I organize left and right to manage all the things that I want to work on.  I want to have this leadership position.  I want to go to this conference and have this experience.  I want to go to that conference too, and I would appreciate having some funding for it. I want to achieve all these things, alongside applying for grad schools.

Maybe I don’t have to do all of this now.  Maybe these experiences will eventually come and I can savour them then.

But I want them now.  If I don’t seize my chance now, then when?

So I’ll continue racing.  Racing to organize and get all that I can now because I don’t dare pass up on this chance.

Revisting my aversion to war – an update

I went to a conference with a team of fellow Canadian youth recently.  We had a media event with several other Canadian youth organizations.

In preparation for the event, we were discussing last week whether we ought to wear poppies, as Remembrance Day (November 11) was coming up.  In Canada, it is quite common to see people wear poppies in commemoration of veterans and other people who serve in the armed forces not only on Remembrance Day, but from the start of November onwards.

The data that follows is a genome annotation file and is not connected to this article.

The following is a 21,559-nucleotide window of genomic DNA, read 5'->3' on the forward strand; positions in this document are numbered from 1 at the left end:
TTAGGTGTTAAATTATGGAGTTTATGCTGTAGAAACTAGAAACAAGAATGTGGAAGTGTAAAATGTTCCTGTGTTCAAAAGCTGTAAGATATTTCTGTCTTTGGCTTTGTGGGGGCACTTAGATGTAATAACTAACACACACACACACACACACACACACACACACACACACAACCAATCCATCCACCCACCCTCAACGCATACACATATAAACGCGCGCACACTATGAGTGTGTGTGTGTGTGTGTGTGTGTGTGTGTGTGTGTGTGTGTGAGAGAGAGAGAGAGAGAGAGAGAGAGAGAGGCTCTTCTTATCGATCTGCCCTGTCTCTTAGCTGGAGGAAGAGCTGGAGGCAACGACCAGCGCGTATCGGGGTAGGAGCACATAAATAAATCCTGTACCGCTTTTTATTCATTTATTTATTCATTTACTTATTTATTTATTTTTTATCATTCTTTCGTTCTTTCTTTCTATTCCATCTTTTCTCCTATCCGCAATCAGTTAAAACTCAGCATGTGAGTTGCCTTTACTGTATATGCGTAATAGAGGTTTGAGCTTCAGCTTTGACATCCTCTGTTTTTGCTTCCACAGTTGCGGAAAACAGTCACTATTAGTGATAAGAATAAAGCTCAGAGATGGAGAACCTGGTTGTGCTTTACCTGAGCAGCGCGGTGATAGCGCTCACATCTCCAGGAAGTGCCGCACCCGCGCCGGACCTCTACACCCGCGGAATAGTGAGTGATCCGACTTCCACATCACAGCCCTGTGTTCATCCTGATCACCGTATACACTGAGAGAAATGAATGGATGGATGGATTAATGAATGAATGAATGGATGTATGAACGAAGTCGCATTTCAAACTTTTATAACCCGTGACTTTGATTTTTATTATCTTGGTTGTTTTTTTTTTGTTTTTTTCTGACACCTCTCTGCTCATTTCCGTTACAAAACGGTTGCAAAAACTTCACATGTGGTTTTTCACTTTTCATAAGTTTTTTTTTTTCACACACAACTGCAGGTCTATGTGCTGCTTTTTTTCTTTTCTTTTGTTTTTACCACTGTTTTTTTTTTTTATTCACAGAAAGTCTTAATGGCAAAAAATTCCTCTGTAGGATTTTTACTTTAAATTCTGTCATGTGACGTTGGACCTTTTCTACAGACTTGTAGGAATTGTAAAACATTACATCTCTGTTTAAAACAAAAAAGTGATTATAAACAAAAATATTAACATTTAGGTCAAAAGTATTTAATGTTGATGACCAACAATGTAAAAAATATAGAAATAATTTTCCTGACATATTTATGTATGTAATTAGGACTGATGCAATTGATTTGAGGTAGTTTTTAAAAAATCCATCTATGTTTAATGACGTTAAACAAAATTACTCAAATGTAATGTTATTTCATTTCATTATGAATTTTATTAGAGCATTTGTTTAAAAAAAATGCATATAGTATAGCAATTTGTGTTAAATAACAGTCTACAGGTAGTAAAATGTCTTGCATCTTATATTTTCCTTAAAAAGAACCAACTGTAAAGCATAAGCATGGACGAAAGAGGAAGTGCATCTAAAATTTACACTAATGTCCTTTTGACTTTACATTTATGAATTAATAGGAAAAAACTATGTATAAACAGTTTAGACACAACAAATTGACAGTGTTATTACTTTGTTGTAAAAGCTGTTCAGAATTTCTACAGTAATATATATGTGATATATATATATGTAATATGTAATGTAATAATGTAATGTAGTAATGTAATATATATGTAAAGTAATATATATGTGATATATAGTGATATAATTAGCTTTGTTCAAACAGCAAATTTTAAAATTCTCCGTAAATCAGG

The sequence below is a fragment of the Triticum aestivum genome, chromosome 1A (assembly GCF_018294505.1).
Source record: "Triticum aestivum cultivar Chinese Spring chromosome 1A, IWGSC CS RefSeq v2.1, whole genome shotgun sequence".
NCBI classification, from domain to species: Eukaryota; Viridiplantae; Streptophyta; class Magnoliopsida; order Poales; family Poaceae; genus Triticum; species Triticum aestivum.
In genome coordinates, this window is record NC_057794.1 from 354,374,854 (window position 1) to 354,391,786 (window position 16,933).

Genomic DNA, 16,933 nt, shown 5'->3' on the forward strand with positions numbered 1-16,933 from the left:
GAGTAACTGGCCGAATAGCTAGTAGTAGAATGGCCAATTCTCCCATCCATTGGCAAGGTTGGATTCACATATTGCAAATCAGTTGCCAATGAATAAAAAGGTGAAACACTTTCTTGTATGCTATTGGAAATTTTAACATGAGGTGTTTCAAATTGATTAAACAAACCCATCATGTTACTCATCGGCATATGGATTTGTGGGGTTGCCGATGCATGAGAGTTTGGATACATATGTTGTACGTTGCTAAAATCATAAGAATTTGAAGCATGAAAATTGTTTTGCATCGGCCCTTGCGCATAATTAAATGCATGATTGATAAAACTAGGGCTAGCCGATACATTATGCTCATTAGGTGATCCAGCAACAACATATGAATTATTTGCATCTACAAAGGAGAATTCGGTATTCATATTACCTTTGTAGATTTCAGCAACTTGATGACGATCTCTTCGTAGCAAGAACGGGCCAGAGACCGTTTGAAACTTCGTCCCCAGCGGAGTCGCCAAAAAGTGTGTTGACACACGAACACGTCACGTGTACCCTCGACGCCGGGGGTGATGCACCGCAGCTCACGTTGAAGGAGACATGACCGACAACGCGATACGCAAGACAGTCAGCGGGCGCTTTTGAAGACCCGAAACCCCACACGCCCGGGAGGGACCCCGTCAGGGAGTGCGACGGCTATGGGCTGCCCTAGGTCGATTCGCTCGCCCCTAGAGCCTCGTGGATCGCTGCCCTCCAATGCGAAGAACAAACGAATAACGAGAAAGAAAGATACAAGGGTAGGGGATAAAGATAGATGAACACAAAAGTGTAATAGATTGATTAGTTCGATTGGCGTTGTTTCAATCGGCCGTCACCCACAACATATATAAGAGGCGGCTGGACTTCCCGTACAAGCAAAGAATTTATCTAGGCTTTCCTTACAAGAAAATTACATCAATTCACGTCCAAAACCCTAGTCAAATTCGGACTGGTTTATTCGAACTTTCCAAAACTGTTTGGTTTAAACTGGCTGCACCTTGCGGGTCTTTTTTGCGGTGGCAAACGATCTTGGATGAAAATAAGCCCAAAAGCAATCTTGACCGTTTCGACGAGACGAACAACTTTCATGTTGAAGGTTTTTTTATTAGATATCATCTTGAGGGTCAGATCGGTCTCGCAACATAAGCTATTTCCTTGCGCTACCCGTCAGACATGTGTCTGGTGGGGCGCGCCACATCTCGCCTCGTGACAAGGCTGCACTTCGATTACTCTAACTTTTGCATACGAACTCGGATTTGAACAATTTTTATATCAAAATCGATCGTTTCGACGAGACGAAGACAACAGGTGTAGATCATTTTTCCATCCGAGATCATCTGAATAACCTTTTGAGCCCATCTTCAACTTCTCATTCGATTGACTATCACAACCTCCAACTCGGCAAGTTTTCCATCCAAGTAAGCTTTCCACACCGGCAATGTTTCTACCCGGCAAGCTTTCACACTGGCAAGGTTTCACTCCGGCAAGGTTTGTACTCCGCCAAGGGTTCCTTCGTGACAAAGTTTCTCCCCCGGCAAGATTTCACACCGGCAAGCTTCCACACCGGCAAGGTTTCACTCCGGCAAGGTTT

I raised my uneasiness with wearing a poppy.  A teammate asked me to explain, which I did as best as I could orally (my past post explains it much more eloquently).  She shared her own views, which was that wearing poppies purely showed appreciation for those who have served.  I acknowledged that that was a way to view it, one that I had previously held in high school during my gung-ho commemoration/Canadian nationalism phase, but one that I was no longer comfortable with.  With that, the conflicting opinions floated around us, unresolved. I declined to accept a poppy from another teammate who had brought several as back ups, postponing my decision to wear one until later.

When the question about poppies was raised again the morning of our media event as that second teammate inquired whether he should prepare poppies for us to wear, I conceded and said I would wear one for consistency’s sake, to dress like how a Canadian official might dress, and to fall into the norm amongst many other Canadians.

I ceded so that I wouldn’t be a bump in my delegation’s road forward.  I chose the prospect of smoother working relations over my moral stance.

However, acquiescing to wearing a poppy did not only undermine the strength of my conviction, but also would have undermined the meaning of the poppy as I do not believe in the message it conveys.